"He took me in and guided me," Trier said of his uncle. "He told me you're going to have to work hard, but you'll enjoy the rewards. Vern...my whole life...helped me and guided me...he was my uncle, my boss and my partner."
Trier co-founded Little League in Columbia City, was involved in swim team and served as a coach, in addition to serving as a past OSD president. He was a member of the Elks and the Jaycees. "He was very involved in this community and it gave a lot back to him," he said.
Red Coat Tim Bloom remembered Dr. Clark Waterfall, the much beloved nonagenarian veterinarian that passed away last week.
Bloom lived across the street from the Waterfall family and had many beautiful memories of Doc Waterfall and his role in his life.
"I learned a lot about how families should function," Bloom said. "Clark and Margaret put family first. There was nothing more important to Clark than his wife, his children and his grandchildren. The community was his family as well."
A gentle, humble man, Bloom mused at how Waterfall could adeptly tangle with animals ten times his size and how nurturing he was to creatures of all shapes and sizes. Following a successful career, Waterfall went back to school, became a writer and published a book. He served important roles within the community, wisely leading and advising, right up until the very end of his life. Waterfall was an active board member of the Whitley County Historical Society, enjoyed local history, shared wonderful stories and was the treasurer for the Community Foundation of Whitley County.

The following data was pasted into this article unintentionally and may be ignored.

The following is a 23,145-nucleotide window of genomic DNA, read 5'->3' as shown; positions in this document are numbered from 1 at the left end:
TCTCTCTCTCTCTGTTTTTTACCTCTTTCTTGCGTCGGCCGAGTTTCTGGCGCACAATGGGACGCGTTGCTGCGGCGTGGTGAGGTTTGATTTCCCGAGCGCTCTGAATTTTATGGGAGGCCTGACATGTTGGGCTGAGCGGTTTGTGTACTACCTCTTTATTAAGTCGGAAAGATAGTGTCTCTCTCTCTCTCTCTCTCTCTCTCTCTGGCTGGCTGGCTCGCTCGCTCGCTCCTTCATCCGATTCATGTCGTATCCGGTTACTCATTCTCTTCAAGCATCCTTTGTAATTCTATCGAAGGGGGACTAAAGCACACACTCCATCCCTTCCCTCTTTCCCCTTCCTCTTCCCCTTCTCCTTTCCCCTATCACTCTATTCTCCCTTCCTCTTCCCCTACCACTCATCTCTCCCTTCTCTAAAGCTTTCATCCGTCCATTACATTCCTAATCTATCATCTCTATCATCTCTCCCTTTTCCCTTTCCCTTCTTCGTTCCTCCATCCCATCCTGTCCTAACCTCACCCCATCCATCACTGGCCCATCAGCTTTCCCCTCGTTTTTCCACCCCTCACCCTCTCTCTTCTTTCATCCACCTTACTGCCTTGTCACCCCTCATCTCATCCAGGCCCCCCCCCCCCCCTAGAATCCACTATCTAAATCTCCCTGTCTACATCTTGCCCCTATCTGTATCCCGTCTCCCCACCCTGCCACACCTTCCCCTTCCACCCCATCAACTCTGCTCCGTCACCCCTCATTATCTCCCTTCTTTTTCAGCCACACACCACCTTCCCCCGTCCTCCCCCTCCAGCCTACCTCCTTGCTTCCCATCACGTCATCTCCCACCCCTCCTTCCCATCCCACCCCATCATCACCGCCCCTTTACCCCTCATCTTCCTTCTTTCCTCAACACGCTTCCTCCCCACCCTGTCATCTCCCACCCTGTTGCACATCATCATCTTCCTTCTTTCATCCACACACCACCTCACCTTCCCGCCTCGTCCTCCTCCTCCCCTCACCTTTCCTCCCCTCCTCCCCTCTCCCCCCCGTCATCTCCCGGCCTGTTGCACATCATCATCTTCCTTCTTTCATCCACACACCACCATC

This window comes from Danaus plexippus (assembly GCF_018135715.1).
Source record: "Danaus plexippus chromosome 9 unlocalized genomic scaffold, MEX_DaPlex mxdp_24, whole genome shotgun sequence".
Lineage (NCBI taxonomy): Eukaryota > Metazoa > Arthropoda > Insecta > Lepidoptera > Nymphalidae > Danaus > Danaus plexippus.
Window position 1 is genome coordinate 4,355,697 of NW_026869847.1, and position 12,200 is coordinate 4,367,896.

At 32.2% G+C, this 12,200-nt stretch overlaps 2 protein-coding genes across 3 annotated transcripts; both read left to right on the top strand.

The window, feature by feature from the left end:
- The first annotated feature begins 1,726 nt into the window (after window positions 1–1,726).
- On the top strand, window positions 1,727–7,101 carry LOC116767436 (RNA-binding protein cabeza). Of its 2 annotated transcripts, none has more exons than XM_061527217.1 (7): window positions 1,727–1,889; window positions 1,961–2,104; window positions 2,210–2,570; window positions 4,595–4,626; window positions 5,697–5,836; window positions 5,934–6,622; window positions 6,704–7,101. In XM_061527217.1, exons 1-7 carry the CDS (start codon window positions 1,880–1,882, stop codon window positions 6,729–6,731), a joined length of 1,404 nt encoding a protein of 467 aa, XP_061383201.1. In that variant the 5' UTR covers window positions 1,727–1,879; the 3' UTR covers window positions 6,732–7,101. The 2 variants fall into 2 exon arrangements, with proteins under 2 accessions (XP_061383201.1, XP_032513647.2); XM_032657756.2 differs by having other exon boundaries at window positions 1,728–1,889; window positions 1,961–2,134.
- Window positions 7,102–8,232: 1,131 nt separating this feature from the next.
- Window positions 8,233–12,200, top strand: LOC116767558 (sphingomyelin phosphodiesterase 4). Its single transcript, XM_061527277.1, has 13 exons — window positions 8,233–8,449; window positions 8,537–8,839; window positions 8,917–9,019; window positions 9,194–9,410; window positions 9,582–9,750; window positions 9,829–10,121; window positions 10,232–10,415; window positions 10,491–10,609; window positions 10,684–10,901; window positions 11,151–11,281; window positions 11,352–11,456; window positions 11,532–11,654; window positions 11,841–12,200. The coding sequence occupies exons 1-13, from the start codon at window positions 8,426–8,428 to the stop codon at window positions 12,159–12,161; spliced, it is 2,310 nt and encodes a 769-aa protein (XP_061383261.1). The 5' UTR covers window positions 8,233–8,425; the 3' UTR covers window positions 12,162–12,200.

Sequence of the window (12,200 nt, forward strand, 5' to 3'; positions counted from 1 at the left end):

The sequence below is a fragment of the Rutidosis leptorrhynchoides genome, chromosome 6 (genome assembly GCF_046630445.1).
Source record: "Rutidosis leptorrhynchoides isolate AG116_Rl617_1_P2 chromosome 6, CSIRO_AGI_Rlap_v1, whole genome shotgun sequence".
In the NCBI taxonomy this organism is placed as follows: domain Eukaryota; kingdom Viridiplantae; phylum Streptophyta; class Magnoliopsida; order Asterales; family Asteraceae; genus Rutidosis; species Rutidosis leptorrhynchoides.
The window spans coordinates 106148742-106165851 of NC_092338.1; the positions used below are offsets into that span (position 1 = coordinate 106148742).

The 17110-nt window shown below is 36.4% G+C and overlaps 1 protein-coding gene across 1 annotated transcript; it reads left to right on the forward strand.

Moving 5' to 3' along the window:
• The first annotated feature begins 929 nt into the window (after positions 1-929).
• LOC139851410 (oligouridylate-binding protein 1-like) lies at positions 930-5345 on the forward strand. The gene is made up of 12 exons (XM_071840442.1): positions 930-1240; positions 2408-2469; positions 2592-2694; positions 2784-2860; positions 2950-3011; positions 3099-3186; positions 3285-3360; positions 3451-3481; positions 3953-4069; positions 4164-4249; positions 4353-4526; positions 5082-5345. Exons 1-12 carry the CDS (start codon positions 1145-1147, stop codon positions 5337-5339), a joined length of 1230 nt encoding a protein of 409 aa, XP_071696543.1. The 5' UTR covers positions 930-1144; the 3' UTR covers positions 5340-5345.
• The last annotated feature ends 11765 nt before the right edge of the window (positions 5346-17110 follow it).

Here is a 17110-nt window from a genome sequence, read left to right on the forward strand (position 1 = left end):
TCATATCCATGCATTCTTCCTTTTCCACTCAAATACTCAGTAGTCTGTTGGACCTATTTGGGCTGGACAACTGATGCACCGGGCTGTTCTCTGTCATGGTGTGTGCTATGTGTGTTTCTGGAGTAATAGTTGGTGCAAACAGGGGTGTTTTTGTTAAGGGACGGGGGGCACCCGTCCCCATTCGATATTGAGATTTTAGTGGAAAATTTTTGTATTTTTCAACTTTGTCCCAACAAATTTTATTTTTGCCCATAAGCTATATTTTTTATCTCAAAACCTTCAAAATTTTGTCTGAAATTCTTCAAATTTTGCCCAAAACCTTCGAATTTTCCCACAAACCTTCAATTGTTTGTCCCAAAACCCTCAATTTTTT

"He was friendly, sharing, extremely humble...our community has last a very talented and valuable settler. We would all do well to emulate his life," Bloom concluded.
OSD Historian Michelle Patton also shared some remembrances of history, including the minutes of the July 31, 1963, Old Settlers meeting. Patton described the meeting as a "shotgun wedding" of the Old Settlers Days Association and the American Legion who came together to jointly present aspects of the festival. In her remarks, Patton shared that many downtown business owners at that time voiced objections to having the festival downtown. "Some things never change," she said, eliciting knowing laughter from the audience, many of whom had heard those same objections over the years.

Marcia McNagny named 2017 Red Coat recipient